The Standing Committee on Citizenship and Immigration published its report on the differential treatment of foreign students on May 31, after hearing evidence earlier this year about issues including high study permit refusal rates and racism within the Immigration, Refugees and Citizenship Canada.
Study permit refusal rates by IRCC peaked at 49% of all applications in 2020 before dropping to an estimated 40% in 2021.
Refusal rates were particularly high among students from Africa, despite the government’s francophone immigration targets – witnesses noted that students from French-speaking African countries play an important role in achieving these.
Martin Basiri, co-founder and CEO of ApplyBoard, told the committee that, between 2019 and 2021, the average francophone African refusal rate of 73% was similar to the average refusal rate for the rest of Africa at 75%.
The report listed 35 recommendations in total, including that IRCC “provide data on study permit processing times and reasons for refusal, broken down by applicants’ country of origin”.
Marc LeBlanc, assistant director of international relations at Universities Canada, said the organisation was pleased to see the recommendations and that “addressing high refusal rates is also an important first step in our efforts to diversify our international student population”.
“Universities also recognise we have a role to play in addressing this growing issue,” LeBlanc said.
“We’re ready to work with the federal government to help ensure our prospective students meet the necessary requirements to receive a favourable decision on their study permit.”
Some students have also been rejected for study permits because they failed to prove their intention to leave after studying.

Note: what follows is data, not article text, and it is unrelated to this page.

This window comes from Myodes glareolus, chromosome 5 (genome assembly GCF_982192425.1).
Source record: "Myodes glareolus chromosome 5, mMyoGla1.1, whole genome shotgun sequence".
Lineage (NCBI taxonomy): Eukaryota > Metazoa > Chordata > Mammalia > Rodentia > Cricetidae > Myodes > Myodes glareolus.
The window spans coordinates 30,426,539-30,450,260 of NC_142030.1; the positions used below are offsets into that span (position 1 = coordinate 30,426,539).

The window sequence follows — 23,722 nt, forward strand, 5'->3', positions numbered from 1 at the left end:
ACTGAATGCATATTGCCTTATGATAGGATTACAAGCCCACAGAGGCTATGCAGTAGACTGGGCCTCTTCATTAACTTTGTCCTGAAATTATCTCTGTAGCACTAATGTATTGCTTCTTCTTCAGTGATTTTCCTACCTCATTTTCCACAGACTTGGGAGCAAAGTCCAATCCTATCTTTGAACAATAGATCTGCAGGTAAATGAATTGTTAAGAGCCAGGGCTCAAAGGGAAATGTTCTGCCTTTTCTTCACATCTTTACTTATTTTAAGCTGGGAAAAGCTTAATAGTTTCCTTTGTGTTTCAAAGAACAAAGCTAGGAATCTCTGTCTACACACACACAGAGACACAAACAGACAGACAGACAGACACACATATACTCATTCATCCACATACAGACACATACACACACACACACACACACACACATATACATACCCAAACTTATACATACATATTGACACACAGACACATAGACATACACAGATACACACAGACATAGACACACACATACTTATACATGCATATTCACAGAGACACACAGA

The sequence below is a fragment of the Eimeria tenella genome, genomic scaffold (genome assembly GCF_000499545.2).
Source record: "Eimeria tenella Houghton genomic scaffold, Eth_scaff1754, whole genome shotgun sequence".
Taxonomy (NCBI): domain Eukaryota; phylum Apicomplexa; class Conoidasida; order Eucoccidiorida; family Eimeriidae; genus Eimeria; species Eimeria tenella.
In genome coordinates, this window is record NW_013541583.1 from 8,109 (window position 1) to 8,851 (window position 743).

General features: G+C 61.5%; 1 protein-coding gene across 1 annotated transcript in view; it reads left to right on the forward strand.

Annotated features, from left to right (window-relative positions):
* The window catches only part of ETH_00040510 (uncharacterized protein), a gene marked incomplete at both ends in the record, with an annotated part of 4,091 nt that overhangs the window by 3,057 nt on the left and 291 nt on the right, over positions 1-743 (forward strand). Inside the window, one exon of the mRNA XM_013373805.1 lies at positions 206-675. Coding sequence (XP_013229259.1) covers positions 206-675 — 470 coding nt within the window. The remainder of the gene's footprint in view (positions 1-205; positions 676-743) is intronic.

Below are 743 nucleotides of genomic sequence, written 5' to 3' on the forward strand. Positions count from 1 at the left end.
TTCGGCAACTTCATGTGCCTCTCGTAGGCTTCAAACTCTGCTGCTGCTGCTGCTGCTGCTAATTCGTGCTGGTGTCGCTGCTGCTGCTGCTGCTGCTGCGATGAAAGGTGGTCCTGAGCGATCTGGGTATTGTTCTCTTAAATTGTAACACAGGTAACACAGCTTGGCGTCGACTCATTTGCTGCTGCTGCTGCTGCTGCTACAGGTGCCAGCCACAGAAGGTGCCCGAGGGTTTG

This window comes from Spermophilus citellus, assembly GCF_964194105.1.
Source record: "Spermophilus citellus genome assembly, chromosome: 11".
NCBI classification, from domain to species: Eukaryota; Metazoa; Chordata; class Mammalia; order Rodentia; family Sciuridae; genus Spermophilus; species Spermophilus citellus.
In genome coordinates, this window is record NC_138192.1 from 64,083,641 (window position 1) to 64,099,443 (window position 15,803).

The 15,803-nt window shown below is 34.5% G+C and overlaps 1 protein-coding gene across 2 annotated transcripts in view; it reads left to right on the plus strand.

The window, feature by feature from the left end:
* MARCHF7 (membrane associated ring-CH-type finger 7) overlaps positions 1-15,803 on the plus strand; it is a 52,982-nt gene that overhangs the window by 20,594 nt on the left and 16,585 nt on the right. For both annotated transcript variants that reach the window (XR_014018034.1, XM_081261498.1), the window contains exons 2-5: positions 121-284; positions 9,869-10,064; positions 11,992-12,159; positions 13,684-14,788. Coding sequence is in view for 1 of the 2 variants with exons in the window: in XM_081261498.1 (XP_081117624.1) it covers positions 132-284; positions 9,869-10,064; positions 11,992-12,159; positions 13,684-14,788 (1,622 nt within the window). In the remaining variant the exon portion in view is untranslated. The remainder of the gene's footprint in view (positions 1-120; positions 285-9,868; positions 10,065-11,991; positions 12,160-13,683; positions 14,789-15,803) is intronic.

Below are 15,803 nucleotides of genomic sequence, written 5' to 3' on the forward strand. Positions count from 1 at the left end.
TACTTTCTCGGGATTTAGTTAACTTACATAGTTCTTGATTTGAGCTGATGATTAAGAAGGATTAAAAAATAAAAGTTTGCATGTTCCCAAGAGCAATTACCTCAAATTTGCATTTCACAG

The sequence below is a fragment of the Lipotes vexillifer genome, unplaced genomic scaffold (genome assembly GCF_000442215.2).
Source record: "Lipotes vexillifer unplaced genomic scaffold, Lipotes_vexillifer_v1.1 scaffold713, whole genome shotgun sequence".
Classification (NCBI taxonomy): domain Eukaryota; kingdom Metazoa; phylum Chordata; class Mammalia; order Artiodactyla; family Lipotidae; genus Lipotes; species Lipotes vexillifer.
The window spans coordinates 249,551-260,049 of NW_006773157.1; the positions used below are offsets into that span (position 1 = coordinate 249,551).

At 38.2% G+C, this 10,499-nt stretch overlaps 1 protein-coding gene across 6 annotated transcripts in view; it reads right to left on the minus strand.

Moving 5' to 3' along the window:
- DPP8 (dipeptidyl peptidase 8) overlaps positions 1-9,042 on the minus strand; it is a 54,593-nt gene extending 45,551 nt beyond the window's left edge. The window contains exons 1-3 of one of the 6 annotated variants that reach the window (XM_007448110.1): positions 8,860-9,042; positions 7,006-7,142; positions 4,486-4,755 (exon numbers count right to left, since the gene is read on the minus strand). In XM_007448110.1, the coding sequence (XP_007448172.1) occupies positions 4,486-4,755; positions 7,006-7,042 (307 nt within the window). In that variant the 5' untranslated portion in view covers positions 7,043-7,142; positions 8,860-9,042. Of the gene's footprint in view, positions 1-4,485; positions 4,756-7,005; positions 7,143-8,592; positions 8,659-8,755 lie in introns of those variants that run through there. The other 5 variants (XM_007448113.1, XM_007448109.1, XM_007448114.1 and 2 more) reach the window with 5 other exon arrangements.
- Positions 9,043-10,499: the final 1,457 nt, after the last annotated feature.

However, as witnesses pointed out, this is at odds with government and institutional strategies for attracting international students by promoting the chance to apply for permanent residency after study.
For example, in 2016, the Canadian province of Nova Scotia launched its “Study and Stay” initiative that provides support to students who are interested in working in the region after graduation.
Subsequently, the report stated that IRCC should “review and clarify the dual intent provision… so that the intention of settling in Canada does not jeopardise an individual’s chances of getting a study permit”.
Shamira Madhany, Canada managing director and deputy executive director at World Education Services, welcomed the recommendation.
“We need to retain international students in Canada and support their transition to the workforce,” she said. “Aligning policies and practices with Canada’s intent to welcome them long-term is essential.”
But responding to the recommendation, Gideon Christian, a law professor at the University of Calgary who gave evidence to the committee, said that the dual intent provision is already “very clear” – by law, foreign nationals who intend to settle permanently can also apply for temporary permits.
“It’s up to IRCC now to educate the visa processing officers as to what should be the appropriate application of dual intent in the course of their decisions,” he said.
The report also found that IRCC visa officer decisions “may be affected by racial bias”, following evidence from an employee focus group in which instances of racism were reported including “widespread internal references to certain African countries as ‘the dirty 30,’ and stereotypes of Nigerians as particularly untrustworthy”.